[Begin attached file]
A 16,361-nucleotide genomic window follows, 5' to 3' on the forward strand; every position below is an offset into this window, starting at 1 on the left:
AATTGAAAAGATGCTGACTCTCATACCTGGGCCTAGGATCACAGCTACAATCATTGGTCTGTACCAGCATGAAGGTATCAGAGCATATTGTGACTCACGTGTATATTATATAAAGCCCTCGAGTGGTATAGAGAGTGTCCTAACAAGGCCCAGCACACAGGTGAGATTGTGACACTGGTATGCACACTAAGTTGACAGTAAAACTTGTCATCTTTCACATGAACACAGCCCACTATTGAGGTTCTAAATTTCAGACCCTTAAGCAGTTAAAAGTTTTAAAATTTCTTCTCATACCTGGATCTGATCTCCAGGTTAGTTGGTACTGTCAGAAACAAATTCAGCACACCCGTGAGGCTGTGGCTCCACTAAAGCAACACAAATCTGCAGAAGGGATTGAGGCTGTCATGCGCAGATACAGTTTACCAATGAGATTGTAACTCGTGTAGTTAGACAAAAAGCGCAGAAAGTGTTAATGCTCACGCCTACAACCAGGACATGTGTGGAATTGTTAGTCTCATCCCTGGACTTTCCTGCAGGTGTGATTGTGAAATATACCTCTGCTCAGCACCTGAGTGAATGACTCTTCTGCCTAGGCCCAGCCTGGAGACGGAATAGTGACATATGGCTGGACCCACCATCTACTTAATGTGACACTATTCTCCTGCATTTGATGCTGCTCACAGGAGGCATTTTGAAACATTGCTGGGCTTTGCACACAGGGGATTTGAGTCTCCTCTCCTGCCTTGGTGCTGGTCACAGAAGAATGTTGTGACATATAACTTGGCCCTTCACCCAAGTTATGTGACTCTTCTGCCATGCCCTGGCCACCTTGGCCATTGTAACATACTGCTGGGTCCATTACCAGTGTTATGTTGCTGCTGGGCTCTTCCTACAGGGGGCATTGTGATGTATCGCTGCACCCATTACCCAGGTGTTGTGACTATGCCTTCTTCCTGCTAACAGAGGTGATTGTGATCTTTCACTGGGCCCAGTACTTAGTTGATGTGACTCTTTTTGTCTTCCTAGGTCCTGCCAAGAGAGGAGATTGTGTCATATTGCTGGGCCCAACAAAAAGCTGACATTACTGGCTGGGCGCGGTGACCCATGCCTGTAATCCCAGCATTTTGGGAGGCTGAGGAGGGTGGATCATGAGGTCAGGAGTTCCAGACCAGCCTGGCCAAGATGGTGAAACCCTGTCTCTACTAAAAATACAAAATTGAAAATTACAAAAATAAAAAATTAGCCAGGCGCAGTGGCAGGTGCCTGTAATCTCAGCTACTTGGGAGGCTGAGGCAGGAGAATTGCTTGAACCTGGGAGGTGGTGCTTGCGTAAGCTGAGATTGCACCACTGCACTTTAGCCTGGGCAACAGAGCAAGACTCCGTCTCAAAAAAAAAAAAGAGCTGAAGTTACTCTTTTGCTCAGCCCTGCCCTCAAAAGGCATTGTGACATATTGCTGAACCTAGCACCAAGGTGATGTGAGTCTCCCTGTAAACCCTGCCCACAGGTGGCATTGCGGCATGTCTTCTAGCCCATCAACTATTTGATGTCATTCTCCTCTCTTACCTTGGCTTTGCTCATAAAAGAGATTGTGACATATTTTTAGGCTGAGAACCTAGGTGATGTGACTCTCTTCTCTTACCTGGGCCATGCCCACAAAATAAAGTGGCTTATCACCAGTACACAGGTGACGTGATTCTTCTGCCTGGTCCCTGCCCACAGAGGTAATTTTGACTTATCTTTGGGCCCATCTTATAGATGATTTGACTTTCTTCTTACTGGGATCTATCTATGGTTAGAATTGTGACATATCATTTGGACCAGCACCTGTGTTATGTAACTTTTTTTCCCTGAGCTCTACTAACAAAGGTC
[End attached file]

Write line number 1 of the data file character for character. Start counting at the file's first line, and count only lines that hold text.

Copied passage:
A 16,361-nucleotide genomic window follows, 5' to 3' on the forward strand; every position below is an offset into this window, starting at 1 on the left: